Norman Oschner

A multi-million dollar gift from the estate of a Norfolk area farmer will benefit agricultural education at Northeast Community College far into the future.

Norman Ochsner, who died in May 2018, left approximately $2.4 million to Northeast, said Tracy Kruse, associate vice president of development and external affairs and executive director of the Northeast Foundation in a news release. Several other charities also received gifts from the Ochsner estate.

“Mr. Ochsner wanted to make sure his legacy would support students for many years,” Kruse said. “His will specifies that Northeast hold the gift in two endowments. One endowment will provide scholarships for agriculture students. The other is to be used for construction and maintenance of the college’s new ag facilities being planned as part of the Nexus project.”

Kruse explained that the principal held in an endowment cannot be spent — only the earnings are available for the stated purpose.

“From a $1.3 million endowment, we would conservatively expect to receive 4%, or $52,000, in earnings each year,” Kruse said. “That means $52,000 a year in new scholarships for ag students and $52,000 a year for the college’s ag facilities into perpetuity.”

Those scholarships will help attract additional ag students to Northeast, which already grants the most two-year degrees in agriculture in Nebraska and the eighth most in the nation, according to the release.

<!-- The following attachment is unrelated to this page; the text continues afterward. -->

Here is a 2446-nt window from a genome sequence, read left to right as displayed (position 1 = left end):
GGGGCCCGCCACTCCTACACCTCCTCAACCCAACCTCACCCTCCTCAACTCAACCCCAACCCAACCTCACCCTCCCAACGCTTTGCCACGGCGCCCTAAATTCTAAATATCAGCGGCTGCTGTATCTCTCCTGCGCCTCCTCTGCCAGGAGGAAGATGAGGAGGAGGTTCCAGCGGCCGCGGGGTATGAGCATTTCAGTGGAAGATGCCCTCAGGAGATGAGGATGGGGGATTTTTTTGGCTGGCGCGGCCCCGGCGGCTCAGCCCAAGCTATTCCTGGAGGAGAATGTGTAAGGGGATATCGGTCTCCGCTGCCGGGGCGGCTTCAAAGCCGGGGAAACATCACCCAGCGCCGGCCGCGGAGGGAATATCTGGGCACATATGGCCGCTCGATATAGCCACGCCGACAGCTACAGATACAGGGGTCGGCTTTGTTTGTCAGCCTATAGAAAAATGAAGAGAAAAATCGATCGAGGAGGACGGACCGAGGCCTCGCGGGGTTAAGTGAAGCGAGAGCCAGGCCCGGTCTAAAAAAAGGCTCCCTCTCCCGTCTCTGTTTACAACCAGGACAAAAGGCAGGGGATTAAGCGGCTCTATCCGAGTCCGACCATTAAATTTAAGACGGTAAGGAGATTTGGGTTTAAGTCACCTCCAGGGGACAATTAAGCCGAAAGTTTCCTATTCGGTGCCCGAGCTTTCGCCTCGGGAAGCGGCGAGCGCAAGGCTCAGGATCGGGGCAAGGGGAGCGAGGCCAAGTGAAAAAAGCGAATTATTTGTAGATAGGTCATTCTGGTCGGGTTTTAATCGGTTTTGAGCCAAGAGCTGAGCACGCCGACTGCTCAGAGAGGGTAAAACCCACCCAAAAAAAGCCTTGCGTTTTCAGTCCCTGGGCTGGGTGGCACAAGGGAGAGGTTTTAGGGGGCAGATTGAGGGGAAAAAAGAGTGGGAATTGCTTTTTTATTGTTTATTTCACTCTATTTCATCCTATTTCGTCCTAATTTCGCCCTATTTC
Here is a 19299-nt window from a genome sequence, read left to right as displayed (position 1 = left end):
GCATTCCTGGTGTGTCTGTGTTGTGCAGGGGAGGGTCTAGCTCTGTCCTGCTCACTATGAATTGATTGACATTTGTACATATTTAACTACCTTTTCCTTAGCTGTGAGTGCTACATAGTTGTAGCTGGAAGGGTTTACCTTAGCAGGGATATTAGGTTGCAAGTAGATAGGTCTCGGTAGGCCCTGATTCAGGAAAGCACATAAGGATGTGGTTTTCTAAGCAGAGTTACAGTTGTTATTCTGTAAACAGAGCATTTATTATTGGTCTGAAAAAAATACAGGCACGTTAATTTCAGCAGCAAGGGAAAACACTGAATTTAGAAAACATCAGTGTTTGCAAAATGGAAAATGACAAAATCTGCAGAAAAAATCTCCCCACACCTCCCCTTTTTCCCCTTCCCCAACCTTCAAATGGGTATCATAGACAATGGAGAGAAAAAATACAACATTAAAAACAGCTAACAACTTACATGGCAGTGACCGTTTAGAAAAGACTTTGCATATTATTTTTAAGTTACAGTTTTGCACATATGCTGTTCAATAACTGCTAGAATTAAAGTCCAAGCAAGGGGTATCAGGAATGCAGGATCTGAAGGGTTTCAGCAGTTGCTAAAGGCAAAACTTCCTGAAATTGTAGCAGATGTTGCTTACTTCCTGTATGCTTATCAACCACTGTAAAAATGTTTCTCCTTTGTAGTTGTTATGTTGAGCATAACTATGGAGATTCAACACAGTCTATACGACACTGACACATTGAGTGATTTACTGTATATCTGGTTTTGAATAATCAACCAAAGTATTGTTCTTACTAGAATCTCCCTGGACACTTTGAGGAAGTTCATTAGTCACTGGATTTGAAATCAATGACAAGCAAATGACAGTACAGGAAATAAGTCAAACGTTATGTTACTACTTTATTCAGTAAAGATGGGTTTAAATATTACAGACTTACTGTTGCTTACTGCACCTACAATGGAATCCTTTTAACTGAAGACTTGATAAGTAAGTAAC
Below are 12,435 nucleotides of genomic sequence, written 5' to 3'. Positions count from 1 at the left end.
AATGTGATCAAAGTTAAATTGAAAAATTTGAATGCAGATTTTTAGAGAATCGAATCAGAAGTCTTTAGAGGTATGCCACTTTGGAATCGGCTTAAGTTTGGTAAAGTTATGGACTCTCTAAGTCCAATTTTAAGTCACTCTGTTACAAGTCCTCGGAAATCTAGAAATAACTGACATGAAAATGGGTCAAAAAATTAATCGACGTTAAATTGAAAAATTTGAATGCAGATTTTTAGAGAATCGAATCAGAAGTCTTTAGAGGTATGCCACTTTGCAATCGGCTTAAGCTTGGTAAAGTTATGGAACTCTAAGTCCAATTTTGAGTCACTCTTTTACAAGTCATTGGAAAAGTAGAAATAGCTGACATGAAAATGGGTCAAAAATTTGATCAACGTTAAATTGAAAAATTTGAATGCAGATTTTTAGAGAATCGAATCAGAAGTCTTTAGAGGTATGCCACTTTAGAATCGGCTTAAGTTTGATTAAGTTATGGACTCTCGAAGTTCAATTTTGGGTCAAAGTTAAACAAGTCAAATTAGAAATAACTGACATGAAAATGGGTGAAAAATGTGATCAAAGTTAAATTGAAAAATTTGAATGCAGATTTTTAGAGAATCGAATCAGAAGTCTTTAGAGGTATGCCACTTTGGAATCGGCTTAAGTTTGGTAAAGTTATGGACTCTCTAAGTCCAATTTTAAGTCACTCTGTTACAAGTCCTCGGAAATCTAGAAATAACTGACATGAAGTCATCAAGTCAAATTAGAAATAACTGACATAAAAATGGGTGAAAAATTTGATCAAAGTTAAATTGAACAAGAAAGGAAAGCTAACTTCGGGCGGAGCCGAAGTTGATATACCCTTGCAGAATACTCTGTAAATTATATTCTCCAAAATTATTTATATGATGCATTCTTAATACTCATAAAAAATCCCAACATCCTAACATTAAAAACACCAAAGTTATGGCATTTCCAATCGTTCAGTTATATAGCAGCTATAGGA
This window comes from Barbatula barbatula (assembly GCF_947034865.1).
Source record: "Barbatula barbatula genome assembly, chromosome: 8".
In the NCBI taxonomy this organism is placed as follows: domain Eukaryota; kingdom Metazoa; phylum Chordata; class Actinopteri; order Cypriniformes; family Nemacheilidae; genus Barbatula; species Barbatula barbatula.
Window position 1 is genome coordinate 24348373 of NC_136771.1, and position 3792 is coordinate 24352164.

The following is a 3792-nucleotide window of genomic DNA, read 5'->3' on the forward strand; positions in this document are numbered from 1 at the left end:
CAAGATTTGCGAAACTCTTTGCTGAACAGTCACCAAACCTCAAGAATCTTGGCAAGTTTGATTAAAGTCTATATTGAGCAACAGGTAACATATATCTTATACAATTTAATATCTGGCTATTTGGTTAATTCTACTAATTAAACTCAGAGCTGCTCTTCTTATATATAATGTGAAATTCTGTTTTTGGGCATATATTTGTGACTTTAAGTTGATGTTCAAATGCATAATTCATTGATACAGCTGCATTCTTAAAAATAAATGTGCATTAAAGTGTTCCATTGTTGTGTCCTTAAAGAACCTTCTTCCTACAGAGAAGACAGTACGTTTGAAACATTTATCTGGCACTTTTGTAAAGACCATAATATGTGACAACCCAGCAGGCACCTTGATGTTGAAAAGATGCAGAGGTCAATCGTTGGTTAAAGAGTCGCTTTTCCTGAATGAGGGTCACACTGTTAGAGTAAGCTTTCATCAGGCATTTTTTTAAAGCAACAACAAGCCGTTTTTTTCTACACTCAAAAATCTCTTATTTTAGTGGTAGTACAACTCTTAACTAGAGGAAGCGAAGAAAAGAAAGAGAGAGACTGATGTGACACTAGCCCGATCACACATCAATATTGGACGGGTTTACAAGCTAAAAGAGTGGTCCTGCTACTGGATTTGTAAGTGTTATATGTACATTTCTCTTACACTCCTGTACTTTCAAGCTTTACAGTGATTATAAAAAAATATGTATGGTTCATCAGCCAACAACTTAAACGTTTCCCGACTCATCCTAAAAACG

Ochsner was born in Elgin, Illinois, in 1942, and moved to Nebraska with his parents in 1954. He graduated from Norfolk Senior High School in 1960 and from the University of Nebraska in 1964.

Ochsner worked in California for a while before moving back to Norfolk, where he was employed as a draftsman at Nucor. But eventually, he was needed to help his parents on their family farm and he farmed for the remainder of his life.

Over the years, Ochsner was active in several community organizations, including the Norfolk Community Theatre, the Norfolk Arts Center and the Norfalcon Radio control airplane club. He was a member of First United Methodist Church for more than 60 years.

“Coupled with the new facilities now under construction as part of the Nexus project, Northeast will become the ag education destination of choice for hundreds of future farmers, ranchers and agribusiness employees,” Kruse said.

Site work on the new facilities, near the college’s Chuck M. Pohlman Agriculture Complex, began in April and construction is expected to be completed by fall 2021.

The funding for the agricultural facilities will come from the college’s commitment of $10 million, as well as external fundraising to fill the gap.

With a total project cost of $22.3 million, the college has raised enough funds to begin construction, but Northeast will continue to fundraise because more is needed for equipment, technology and furnishings.

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